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Scientific Advantages

The Pulzar Z1 small spot homogenous Gaussian beam profile, high repetition rate and unique 213nm wavelength create a new standard in refractive surgery.

The Pulzar Z1 produces a clean smooth ablation surface on corneal tissue with no evidence of thermal effect (shown opposite: Light and Transmission Electron Micrographs from in vitro porcine studies).

The solid state 213nm laser produces a similar clinical and histopathology course to the excimer 193nm laser (Ren et al., 1993, in an in vivo rabbit study).1

The Pulzar Z1's 213nm wavelength is significantly less absorbed by 0.9% NaCl and BSS (Dair et al., 2001 - shown opposite). 2 Fluctuations in corneal hydration or environmental humidity are unlikely to have a significant effect upon the performance of the solid state laser.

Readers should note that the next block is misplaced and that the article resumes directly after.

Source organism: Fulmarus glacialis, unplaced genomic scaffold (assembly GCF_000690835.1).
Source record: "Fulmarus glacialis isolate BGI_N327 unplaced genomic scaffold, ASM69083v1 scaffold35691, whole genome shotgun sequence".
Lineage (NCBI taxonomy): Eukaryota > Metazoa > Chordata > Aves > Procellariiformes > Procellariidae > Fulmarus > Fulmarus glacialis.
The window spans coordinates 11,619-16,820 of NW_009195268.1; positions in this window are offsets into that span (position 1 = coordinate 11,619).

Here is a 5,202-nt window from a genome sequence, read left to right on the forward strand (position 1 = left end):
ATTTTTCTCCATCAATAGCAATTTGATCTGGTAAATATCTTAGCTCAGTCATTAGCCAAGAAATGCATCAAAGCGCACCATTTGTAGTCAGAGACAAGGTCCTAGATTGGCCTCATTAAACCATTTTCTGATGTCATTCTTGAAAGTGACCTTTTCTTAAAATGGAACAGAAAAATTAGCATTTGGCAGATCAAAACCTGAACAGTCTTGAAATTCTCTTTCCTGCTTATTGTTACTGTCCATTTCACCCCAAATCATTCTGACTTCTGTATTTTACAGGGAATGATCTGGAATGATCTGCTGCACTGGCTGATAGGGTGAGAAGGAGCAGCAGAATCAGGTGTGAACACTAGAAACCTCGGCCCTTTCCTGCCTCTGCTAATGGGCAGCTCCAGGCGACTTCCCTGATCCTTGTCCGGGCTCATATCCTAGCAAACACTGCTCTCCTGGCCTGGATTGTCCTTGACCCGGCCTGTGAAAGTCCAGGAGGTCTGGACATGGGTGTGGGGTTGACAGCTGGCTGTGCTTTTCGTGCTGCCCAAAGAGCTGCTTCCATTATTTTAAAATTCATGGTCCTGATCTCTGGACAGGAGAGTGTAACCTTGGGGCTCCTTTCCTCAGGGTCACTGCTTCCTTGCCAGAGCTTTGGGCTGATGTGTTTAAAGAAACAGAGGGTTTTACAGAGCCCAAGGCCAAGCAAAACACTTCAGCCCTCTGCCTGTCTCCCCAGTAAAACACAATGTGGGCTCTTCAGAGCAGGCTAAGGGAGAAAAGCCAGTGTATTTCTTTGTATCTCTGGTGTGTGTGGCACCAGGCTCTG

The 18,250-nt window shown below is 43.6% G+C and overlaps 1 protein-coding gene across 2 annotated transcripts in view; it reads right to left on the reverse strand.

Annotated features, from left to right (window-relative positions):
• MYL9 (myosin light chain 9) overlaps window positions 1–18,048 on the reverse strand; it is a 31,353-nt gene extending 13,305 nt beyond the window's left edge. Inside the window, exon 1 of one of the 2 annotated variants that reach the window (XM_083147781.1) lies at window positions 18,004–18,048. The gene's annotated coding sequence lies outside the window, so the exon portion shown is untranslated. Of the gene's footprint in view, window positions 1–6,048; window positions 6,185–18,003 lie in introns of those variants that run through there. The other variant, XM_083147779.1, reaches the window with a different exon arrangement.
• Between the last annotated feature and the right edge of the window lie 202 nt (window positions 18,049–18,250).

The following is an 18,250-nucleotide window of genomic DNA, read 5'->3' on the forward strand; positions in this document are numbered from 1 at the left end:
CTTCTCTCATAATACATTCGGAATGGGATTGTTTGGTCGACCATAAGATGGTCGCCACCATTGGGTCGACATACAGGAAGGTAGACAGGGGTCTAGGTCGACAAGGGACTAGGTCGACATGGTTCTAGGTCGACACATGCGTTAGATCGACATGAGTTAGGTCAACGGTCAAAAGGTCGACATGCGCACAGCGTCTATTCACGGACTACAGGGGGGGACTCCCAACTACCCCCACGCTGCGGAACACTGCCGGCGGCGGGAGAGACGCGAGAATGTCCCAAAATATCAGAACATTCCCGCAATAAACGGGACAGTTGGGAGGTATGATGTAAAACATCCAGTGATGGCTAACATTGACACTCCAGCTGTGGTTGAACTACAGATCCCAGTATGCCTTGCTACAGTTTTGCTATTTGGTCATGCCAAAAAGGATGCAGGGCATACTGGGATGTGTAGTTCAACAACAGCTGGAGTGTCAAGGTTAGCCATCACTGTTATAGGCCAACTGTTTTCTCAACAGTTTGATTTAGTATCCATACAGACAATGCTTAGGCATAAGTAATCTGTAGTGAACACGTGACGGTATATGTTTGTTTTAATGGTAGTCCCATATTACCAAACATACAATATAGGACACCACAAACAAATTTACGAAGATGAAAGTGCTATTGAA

The Pulzar Z1's 213nm wavelength is close to the absorption peak of collagen 3 and has low absorption in fluid. These contribution to its high corneal ablation efficiency. 4,5


1. Ren, Q., G. Simon, et al. (1993). Ultraviolet Solid-stat Laser (213nm) Photorefractive Keratectomy In Vivo Study. Ophthalmology 101: 883-889.
2. Dair,G.T., R.A. Ashman, et al. (2001). Absorption of 19 and 213-nm Laser Wavelengths in Sodium Chloride Solution and Balanced Salt Solution. Archives of Ophthalmology 119:533-537.
3. Lembares, A., Hu, X., & Kalmus, G. W. (1997). Far ultraviolet absorption spectra of porcine and human corneas. SPIE 2971: 277-786.
4. Dair, G.T., et al. (1999). Investigation of Corneal Ablation Efficiency Using Ultraviolet 213nm Solid State Laser Pulses. Investigate Ophthalmology and Vision Science. 40 (11):2752-2756.
5. Van Saarloos P.P., et al. (1990). Bovine corneal stroma ablation rate with 193nm excimer laser radiation: Quantitative measurement. Journal of Cataract and Refractive Surgery. 424-429

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